And why not? Movies and TV shows have been fattening their budgets with product placement for decades. I'm not aware of it filtering down into the same type of writing (could you imagine product placement in a novel?) but it seems a natural fit for some of the quasi-journalistic non-fiction writing, which are basically essays.

Consumer Reports may have made its reputation on exhasutive testing and reviewing — which start by purchasing a product off-the-shelf — but there is a long history of reviewers being comped the product that they are reviewing. Many TV and movie reviewers get advance screenings, which they don't pay for. Technology reviewers will have devices shipped to them. Video games reviewers are notorious for accepting freebies.

Many big-name publications posit that their reviewers must not keep whatever is sent their way, and they have to be returned when they're done, but I can say that's not always the case. Although we get a lot fewer than we used to here in little old Brandon, my boss used to give away a regular Box of Schewag" full of promotional items and review copies of CDs and books that were shipped our way. Publishers just weren't interested in an opened copy of some musical flavour-of-the-month — especially if it had been specially marked to prevent resale.

So why not a train trip?

Englishman Mark Smith has built a bit of a niche empire in the past decade as the Man in Seat 61. he runs a rail-focused website at that is incomparable as a comprehensive guide to travelling by rail.

He is relentlessly positive, somehow manages to have exhaustive information no matter what corner of the globe you're looking at, and now makes his living from the website and spinoffs like books and T-shirts.

I have relied on his site several times — and tried to pay his advice back with a traveller's report of my own after the smallest of snafus in Egypt — but I look at his extensive network of travelling, and I can't calculate how much it would have all cost.

Now, he's a pro, and he has excellent money-saving tips, and I have no information one way or the other about how he pays for his rail journeys — but would I mind if I learned that he had had some trips comped?

Not in the slightest. For his purposes, I'm not sure how that would be any different than an air traveller collecting frequent flier miles and availing themselves of a free trip every now and again.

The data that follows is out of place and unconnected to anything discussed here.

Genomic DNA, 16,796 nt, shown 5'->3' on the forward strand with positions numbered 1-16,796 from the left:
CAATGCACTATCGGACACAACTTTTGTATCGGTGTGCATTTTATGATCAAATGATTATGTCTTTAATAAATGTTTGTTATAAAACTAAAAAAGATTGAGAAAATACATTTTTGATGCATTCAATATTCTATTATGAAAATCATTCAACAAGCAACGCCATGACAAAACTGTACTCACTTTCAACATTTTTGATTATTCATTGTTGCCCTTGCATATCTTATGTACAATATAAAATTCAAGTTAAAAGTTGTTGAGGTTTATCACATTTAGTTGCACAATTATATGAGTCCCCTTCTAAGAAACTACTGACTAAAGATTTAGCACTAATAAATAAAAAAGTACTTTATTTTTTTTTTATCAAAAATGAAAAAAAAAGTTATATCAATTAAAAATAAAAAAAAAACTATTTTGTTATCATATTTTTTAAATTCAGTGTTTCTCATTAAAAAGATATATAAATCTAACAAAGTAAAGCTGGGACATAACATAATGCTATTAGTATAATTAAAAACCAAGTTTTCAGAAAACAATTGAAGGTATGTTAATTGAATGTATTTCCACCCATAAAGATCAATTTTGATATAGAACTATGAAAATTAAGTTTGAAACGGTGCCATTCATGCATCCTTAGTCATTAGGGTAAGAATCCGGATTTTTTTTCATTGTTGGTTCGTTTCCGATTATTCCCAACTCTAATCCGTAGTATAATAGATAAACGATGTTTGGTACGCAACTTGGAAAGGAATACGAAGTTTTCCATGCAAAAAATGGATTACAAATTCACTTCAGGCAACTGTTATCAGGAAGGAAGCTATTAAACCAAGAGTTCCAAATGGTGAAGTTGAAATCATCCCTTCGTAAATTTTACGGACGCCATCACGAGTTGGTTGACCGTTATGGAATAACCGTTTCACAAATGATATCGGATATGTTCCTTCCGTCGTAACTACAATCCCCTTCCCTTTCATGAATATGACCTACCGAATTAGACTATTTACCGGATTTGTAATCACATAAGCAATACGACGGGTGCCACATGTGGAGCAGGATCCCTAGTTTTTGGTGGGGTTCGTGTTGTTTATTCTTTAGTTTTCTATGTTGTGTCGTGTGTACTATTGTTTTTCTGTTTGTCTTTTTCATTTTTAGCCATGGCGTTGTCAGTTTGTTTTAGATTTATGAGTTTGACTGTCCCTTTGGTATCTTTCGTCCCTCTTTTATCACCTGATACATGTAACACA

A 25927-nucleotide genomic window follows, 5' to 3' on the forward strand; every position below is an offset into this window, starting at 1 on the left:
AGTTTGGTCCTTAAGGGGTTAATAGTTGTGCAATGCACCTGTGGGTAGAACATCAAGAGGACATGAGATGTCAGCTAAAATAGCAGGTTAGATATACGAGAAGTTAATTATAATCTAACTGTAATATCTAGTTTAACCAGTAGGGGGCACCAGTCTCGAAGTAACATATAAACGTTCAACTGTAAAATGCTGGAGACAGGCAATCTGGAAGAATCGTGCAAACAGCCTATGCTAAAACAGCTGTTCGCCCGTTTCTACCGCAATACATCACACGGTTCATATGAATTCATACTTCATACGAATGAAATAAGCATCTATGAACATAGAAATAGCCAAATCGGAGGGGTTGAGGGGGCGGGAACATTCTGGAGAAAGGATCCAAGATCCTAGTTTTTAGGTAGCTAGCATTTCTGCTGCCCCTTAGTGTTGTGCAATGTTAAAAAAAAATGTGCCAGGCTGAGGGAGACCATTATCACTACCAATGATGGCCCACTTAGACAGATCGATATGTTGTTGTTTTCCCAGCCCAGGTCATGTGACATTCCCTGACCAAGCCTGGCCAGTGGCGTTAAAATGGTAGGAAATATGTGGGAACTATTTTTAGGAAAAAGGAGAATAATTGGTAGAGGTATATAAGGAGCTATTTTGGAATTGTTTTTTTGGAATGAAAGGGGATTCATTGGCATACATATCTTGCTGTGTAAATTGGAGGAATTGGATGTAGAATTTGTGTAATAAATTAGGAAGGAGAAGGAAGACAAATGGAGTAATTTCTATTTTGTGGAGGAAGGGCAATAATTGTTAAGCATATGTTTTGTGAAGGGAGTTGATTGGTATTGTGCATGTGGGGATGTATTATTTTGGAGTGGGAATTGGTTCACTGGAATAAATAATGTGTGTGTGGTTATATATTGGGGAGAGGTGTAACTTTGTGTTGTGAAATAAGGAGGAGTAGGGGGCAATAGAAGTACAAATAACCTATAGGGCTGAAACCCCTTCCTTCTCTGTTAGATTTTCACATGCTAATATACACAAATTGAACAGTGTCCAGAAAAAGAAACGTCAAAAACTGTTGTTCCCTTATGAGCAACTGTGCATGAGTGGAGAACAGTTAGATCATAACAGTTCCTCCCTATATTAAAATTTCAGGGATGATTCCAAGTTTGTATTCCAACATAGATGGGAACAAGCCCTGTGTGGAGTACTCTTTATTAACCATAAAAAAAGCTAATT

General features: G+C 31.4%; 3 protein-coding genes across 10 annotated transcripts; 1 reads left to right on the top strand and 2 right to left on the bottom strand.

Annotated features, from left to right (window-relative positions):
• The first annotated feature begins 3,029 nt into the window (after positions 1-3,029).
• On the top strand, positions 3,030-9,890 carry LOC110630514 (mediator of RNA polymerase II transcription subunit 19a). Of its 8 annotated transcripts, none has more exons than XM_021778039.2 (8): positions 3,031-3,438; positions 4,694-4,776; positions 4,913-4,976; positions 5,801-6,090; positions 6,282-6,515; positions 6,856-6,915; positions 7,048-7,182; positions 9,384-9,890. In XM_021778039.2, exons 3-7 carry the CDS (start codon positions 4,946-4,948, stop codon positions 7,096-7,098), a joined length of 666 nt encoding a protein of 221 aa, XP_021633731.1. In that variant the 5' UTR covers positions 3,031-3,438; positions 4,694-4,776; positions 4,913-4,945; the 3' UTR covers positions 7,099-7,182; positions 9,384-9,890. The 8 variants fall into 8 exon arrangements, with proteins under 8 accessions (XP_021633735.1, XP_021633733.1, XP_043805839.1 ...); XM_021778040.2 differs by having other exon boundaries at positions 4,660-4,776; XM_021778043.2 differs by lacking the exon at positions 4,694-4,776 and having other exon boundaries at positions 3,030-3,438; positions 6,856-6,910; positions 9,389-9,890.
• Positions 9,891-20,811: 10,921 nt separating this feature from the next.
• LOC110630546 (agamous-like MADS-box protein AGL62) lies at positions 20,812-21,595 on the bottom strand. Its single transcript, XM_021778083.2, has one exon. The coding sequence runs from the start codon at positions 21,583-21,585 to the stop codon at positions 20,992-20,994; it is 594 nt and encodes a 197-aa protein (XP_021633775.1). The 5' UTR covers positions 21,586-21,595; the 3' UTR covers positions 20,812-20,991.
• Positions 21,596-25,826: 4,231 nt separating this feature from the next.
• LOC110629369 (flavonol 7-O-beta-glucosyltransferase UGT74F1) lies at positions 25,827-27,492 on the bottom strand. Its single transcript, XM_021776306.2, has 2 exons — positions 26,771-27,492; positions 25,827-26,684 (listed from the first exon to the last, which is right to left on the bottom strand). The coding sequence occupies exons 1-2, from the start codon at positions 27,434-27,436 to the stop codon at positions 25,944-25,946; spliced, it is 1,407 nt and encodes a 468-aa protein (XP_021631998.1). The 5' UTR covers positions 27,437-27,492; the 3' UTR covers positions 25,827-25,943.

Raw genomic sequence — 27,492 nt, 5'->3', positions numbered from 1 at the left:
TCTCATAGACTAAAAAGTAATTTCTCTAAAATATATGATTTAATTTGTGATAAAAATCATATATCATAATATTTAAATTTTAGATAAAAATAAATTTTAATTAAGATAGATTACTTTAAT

Frankly, rail companies should be leaping over themselves to offer him free trips.

That's essentially what Amtrak did — but they did it on Twitter, for someone who hadn't spent a decade building up a railway-focused website. That's cool In fact, great work Amtrak for taking an idea and turning it into a promotional opportunity so quickly. That residency program is probably going to pay dividends for years.

Of course, Canada's national passenger rail service is no slouch on Twitter, either.

 Via's musician program is actually pretty cool:

VIA Rail's Artists on board Program offers complimentary or reduced fare travel for approved professional musicians in return for performing on board the Montréal-Halifax and/or Toronto-Vancouver trains. The program is available to solo performers or duets and is open to Canadian citizens only. Assessment is based on relevance to our product and passengers. All requests must be made at least four (4) weeks prior to the requested departure date.

However, it is a little limited. No Prairie performers? Nothing through the Rockies or B.C.?

I see from a recent reply that Via is now looking at expanding their musician program to include writers. I've asked them about geographic expansion. Hopefully they say yes.

Because I still haven't gotten out to see my sister ;)